A 2000 Cochrane Review found that, compared to placebo, ketanserin did not provide significant relief for people suffering from Raynaud's phenomenon attacks in the setting of progressive systemic sclerosis (an autoimmune disorder). While the frequency of the attacks was unaffected by ketanserin, there was a reduction in the duration of the individual attacks. However, due to the significant adverse effect burden, the authors concluded that ketanserin's utility for this indication is likely unbeneficial.
An autoradiography study of the human cerebellum has found an increasing binding of 3H-ketanserin with age (from below 50 femtomol per milligram tissue at around 30 years of age to over 100 above 75 years). The same research team found no significant correlation with age in their homogenate binding study.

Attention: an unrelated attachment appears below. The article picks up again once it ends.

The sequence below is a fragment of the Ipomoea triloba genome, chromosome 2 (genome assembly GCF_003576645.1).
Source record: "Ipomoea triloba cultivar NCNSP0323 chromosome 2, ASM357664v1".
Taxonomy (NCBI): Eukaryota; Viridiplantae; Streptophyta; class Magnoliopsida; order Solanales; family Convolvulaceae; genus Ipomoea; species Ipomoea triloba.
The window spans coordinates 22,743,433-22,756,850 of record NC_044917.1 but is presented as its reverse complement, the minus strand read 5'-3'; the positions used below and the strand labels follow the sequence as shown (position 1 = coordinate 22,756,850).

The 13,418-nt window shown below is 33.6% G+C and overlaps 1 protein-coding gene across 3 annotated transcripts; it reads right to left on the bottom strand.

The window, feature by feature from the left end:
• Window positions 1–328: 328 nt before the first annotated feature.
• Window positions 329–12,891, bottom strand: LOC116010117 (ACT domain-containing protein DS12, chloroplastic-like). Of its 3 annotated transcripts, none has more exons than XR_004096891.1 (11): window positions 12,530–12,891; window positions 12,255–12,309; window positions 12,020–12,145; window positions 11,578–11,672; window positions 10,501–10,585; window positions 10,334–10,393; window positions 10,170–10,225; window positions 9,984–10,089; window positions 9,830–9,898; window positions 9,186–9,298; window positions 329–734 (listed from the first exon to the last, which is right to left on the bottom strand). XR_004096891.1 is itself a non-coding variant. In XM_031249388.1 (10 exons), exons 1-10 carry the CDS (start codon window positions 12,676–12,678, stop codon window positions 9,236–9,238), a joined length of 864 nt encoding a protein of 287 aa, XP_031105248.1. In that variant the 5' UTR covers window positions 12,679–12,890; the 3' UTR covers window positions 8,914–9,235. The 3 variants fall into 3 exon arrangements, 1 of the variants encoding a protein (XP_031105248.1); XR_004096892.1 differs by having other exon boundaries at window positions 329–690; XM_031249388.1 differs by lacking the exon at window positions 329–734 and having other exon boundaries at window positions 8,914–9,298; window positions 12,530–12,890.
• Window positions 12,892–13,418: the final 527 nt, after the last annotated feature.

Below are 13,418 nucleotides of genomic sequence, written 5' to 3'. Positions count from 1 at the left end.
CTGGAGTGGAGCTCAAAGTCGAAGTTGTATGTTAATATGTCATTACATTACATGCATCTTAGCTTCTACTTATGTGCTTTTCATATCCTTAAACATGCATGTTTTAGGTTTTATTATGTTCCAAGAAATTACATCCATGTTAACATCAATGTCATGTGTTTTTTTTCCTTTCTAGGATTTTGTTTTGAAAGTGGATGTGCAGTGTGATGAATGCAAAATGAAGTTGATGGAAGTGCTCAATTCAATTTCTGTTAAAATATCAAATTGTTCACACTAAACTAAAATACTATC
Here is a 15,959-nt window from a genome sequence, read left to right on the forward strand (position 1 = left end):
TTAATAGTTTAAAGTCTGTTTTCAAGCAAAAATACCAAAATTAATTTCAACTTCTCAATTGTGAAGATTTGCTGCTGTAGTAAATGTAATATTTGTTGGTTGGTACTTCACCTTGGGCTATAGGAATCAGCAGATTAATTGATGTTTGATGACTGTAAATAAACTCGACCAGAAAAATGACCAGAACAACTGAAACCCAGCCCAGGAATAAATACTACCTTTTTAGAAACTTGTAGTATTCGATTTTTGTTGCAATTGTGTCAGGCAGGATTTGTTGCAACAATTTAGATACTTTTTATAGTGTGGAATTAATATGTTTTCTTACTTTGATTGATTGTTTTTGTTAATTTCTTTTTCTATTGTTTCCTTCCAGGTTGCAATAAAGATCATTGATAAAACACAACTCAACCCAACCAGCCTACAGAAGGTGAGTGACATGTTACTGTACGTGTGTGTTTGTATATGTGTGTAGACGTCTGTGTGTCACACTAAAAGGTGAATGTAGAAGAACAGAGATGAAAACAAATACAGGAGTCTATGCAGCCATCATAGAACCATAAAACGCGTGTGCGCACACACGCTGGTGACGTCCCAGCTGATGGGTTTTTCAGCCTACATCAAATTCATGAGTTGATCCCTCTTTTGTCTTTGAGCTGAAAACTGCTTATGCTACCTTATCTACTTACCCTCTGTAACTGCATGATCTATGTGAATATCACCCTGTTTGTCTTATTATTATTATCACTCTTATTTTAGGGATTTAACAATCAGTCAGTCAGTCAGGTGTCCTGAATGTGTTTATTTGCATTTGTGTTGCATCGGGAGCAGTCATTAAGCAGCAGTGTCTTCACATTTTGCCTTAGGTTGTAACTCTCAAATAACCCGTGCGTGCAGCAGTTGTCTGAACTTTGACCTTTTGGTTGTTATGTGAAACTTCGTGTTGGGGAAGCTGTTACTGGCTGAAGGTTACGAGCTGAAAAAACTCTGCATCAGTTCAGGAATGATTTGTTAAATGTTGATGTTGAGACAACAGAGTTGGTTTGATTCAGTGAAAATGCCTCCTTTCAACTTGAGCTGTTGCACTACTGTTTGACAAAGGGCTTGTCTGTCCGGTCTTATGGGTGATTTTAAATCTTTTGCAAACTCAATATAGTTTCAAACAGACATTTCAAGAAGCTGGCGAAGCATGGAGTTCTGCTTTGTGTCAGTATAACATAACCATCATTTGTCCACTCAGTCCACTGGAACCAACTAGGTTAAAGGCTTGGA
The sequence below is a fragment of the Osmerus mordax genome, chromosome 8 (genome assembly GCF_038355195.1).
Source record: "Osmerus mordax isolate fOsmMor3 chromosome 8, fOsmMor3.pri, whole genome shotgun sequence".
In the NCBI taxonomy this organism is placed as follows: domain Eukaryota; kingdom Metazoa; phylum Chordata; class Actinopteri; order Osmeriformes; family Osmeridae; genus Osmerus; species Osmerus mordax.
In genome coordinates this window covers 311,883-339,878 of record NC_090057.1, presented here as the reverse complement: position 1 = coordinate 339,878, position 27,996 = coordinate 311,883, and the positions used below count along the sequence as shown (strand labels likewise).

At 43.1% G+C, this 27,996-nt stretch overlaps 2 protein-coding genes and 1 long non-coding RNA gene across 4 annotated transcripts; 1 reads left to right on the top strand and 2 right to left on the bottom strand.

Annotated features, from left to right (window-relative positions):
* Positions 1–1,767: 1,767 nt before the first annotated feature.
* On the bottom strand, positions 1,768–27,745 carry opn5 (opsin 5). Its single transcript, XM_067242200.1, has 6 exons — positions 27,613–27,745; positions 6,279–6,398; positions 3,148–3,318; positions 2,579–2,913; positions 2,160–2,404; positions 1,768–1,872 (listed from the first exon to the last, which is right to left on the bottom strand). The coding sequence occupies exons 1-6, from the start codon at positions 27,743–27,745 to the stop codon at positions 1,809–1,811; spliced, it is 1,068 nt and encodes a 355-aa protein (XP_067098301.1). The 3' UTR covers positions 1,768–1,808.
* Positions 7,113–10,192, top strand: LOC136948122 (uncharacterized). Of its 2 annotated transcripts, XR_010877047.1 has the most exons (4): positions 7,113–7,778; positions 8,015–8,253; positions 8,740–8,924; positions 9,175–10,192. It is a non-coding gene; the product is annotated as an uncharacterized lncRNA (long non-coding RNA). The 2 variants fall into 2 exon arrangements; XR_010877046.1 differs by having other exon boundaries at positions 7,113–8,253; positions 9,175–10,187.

Ketanserin is a high-affinity non-selective antagonist of 5-HT2 receptors in rodents, with Ki values of 2–3 nM for the 5-HT2A receptor and 28 nM for the 5-HT2C receptor). In primates including humans however, ketanserin is a more selective antagonist of the 5-HT2A over the 5-HT2C receptor, with Ki values of 2–3 nM for the 5-HT2Areceptor and 130 nM for the 5-HT2C receptor. In addition to the 5-HT2 receptors, ketanserin is also a high affinity antagonist for the H1 receptor (Ki = 2 nM), and has measurable albeit relatively low affinity for a number of other receptors:
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^Pope, J; Fenlon, D; Thompson, A; Shea, B; Furst, D; Wells, G; Silman, A (2000). "Ketanserin for Raynaud's phenomenon in progressive systemic sclerosis". The Cochrane Database of Systematic Reviews (2): CD000954. doi:10.1002/14651858.CD000954. PMID10796396.
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